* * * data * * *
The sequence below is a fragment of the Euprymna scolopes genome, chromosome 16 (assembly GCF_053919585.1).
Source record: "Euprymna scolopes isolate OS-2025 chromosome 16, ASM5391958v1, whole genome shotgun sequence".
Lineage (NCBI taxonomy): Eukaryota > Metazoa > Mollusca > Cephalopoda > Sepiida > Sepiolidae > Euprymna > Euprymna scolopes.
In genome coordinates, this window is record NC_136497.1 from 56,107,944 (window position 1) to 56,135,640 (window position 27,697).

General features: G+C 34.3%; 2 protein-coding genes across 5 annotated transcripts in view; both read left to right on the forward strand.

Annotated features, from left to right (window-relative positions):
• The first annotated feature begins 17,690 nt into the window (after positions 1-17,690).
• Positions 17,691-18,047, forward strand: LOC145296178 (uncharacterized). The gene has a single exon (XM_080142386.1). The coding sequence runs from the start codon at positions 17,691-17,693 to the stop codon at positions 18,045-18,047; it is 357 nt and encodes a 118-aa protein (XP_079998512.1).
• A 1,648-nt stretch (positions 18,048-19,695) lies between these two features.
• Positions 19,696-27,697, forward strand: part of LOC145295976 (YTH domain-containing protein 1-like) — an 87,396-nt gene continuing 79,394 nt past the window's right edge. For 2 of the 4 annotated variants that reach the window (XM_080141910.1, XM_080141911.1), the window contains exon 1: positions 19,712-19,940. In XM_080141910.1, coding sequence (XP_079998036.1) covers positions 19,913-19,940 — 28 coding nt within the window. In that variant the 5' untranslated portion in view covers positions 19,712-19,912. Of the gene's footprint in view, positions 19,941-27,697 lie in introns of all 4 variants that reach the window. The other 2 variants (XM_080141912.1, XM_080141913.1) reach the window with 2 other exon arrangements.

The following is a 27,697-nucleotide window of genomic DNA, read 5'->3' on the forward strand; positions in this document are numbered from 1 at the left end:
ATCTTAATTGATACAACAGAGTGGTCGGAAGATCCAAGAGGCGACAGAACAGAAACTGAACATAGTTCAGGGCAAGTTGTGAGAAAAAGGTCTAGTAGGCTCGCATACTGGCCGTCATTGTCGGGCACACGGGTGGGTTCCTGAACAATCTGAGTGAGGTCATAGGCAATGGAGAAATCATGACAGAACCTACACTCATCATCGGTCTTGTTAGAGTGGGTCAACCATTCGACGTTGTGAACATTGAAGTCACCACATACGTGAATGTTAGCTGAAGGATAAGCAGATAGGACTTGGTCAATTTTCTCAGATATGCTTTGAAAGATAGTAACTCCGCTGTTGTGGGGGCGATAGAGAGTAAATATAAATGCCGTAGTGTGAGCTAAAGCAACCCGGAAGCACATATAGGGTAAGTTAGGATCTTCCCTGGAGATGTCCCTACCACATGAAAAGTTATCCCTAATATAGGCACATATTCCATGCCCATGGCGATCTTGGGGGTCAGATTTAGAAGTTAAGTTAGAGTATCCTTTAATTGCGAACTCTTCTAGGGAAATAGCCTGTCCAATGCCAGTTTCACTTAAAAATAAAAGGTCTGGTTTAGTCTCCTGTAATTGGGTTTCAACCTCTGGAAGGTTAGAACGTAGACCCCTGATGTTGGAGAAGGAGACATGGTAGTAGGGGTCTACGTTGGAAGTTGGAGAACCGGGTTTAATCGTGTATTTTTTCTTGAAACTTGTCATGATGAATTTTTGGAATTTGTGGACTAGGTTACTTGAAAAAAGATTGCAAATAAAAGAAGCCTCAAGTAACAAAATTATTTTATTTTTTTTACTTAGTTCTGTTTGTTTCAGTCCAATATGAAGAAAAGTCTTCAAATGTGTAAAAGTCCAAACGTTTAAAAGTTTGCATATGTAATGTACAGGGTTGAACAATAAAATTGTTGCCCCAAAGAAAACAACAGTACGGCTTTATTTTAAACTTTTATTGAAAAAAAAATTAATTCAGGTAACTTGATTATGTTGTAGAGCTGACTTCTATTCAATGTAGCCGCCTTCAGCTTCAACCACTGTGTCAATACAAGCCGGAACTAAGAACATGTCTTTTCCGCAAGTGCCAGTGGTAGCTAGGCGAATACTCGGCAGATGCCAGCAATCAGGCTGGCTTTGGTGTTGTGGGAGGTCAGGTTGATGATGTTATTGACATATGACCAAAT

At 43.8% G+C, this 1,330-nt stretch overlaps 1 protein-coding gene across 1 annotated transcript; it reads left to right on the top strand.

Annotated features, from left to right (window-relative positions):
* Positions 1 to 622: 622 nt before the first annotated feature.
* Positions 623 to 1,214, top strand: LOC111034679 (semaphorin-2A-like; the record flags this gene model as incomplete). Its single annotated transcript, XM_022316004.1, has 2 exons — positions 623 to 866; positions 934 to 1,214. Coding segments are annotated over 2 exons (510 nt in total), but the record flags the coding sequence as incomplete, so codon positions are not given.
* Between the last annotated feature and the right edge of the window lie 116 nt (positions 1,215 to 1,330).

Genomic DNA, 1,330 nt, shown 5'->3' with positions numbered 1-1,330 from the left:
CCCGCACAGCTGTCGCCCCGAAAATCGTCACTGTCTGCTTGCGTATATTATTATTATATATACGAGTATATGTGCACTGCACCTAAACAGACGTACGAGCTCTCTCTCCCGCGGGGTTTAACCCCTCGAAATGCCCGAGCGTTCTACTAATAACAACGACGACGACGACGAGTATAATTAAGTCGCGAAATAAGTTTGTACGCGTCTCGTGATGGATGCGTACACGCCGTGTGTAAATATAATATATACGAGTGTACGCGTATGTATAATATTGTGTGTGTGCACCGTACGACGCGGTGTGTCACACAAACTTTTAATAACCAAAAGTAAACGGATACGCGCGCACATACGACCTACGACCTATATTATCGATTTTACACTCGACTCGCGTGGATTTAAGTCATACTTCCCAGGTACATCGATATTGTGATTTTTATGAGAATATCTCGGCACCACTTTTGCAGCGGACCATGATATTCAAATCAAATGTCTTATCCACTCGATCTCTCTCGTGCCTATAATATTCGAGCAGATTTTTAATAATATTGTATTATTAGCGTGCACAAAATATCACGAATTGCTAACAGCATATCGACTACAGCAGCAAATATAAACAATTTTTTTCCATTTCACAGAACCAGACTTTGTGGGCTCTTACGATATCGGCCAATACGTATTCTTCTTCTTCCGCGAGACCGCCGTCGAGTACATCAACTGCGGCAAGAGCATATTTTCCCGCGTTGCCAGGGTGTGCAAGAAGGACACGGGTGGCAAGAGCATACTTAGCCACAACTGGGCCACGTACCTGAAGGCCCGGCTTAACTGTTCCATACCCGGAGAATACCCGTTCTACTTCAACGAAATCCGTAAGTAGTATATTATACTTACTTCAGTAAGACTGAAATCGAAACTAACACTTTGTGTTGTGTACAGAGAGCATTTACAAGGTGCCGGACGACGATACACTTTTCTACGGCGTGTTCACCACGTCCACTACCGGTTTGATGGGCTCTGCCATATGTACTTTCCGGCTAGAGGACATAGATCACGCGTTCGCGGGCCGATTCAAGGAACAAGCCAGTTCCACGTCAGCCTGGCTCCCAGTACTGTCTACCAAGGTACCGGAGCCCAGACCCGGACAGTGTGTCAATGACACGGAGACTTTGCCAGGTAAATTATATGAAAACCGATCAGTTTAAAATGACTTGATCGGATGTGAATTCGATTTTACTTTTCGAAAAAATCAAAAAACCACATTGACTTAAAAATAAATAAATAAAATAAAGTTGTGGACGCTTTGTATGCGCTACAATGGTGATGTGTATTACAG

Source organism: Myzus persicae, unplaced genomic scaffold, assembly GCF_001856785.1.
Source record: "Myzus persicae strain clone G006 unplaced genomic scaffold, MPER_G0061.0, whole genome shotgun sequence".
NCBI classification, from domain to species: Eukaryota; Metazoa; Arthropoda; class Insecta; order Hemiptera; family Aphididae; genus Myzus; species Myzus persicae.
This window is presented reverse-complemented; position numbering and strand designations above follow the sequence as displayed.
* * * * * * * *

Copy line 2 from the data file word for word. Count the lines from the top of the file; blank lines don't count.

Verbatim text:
Source record: "Euprymna scolopes isolate OS-2025 chromosome 16, ASM5391958v1, whole genome shotgun sequence".